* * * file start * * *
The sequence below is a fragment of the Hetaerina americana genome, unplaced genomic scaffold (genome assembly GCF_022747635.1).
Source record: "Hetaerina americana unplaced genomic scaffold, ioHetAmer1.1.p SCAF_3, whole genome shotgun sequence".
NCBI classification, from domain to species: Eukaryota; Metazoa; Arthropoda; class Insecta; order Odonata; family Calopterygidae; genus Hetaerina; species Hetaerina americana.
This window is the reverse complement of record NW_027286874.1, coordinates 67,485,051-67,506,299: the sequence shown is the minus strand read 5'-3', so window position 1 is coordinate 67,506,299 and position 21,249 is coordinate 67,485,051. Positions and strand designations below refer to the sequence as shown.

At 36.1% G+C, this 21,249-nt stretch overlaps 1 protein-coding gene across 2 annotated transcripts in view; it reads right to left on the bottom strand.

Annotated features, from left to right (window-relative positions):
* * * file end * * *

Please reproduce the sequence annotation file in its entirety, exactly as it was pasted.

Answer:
The sequence below is a fragment of the Hetaerina americana genome, unplaced genomic scaffold (genome assembly GCF_022747635.1).
Source record: "Hetaerina americana unplaced genomic scaffold, ioHetAmer1.1.p SCAF_3, whole genome shotgun sequence".
NCBI classification, from domain to species: Eukaryota; Metazoa; Arthropoda; class Insecta; order Odonata; family Calopterygidae; genus Hetaerina; species Hetaerina americana.
This window is the reverse complement of record NW_027286874.1, coordinates 67,485,051-67,506,299: the sequence shown is the minus strand read 5'-3', so window position 1 is coordinate 67,506,299 and position 21,249 is coordinate 67,485,051. Positions and strand designations below refer to the sequence as shown.

At 36.1% G+C, this 21,249-nt stretch overlaps 1 protein-coding gene across 2 annotated transcripts in view; it reads right to left on the bottom strand.

Annotated features, from left to right (window-relative positions):